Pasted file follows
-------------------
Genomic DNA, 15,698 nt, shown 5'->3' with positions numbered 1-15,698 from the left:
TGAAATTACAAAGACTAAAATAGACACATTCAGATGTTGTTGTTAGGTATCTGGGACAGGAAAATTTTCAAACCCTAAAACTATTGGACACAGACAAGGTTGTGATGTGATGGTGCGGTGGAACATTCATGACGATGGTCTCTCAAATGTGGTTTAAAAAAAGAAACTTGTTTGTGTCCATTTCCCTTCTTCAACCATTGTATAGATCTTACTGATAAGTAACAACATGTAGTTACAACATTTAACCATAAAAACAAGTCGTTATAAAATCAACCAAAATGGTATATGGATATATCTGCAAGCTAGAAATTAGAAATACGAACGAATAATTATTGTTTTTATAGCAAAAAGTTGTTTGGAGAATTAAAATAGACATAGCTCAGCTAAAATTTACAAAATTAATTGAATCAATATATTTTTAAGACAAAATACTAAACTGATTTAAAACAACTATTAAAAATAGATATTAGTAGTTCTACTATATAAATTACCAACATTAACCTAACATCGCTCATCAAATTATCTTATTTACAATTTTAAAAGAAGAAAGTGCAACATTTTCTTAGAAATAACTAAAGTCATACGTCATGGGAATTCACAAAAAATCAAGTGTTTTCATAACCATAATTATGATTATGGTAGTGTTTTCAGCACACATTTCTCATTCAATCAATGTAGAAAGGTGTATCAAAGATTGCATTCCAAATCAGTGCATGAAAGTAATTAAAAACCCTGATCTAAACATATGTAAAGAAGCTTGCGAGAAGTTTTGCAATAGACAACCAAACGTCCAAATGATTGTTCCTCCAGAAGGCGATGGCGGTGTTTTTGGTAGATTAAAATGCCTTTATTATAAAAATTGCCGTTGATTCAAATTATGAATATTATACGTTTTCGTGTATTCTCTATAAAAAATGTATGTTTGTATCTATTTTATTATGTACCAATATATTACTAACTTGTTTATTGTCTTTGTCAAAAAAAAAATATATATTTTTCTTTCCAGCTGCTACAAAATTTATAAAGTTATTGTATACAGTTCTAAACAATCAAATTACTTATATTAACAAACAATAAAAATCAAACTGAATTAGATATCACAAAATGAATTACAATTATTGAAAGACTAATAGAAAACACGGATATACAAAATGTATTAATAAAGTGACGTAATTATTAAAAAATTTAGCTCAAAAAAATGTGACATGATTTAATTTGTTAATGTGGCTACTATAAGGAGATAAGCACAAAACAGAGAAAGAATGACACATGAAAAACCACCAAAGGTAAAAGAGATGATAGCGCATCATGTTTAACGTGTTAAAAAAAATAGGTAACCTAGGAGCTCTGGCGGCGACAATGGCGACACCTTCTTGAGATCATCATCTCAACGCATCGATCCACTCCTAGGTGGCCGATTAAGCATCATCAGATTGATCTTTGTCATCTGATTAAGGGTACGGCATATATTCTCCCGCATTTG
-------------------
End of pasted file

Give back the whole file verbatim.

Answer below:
Genomic DNA, 15,698 nt, shown 5'->3' with positions numbered 1-15,698 from the left:
TGAAATTACAAAGACTAAAATAGACACATTCAGATGTTGTTGTTAGGTATCTGGGACAGGAAAATTTTCAAACCCTAAAACTATTGGACACAGACAAGGTTGTGATGTGATGGTGCGGTGGAACATTCATGACGATGGTCTCTCAAATGTGGTTTAAAAAAAGAAACTTGTTTGTGTCCATTTCCCTTCTTCAACCATTGTATAGATCTTACTGATAAGTAACAACATGTAGTTACAACATTTAACCATAAAAACAAGTCGTTATAAAATCAACCAAAATGGTATATGGATATATCTGCAAGCTAGAAATTAGAAATACGAACGAATAATTATTGTTTTTATAGCAAAAAGTTGTTTGGAGAATTAAAATAGACATAGCTCAGCTAAAATTTACAAAATTAATTGAATCAATATATTTTTAAGACAAAATACTAAACTGATTTAAAACAACTATTAAAAATAGATATTAGTAGTTCTACTATATAAATTACCAACATTAACCTAACATCGCTCATCAAATTATCTTATTTACAATTTTAAAAGAAGAAAGTGCAACATTTTCTTAGAAATAACTAAAGTCATACGTCATGGGAATTCACAAAAAATCAAGTGTTTTCATAACCATAATTATGATTATGGTAGTGTTTTCAGCACACATTTCTCATTCAATCAATGTAGAAAGGTGTATCAAAGATTGCATTCCAAATCAGTGCATGAAAGTAATTAAAAACCCTGATCTAAACATATGTAAAGAAGCTTGCGAGAAGTTTTGCAATAGACAACCAAACGTCCAAATGATTGTTCCTCCAGAAGGCGATGGCGGTGTTTTTGGTAGATTAAAATGCCTTTATTATAAAAATTGCCGTTGATTCAAATTATGAATATTATACGTTTTCGTGTATTCTCTATAAAAAATGTATGTTTGTATCTATTTTATTATGTACCAATATATTACTAACTTGTTTATTGTCTTTGTCAAAAAAAAAATATATATTTTTCTTTCCAGCTGCTACAAAATTTATAAAGTTATTGTATACAGTTCTAAACAATCAAATTACTTATATTAACAAACAATAAAAATCAAACTGAATTAGATATCACAAAATGAATTACAATTATTGAAAGACTAATAGAAAACACGGATATACAAAATGTATTAATAAAGTGACGTAATTATTAAAAAATTTAGCTCAAAAAAATGTGACATGATTTAATTTGTTAATGTGGCTACTATAAGGAGATAAGCACAAAACAGAGAAAGAATGACACATGAAAAACCACCAAAGGTAAAAGAGATGATAGCGCATCATGTTTAACGTGTTAAAAAAAATAGGTAACCTAGGAGCTCTGGCGGCGACAATGGCGACACCTTCTTGAGATCATCATCTCAACGCATCGATCCACTCCTAGGTGGCCGATTAAGCATCATCAGATTGATCTTTGTCATCTGATTAAGGGTACGGCATATATTCTCCCGCATTTG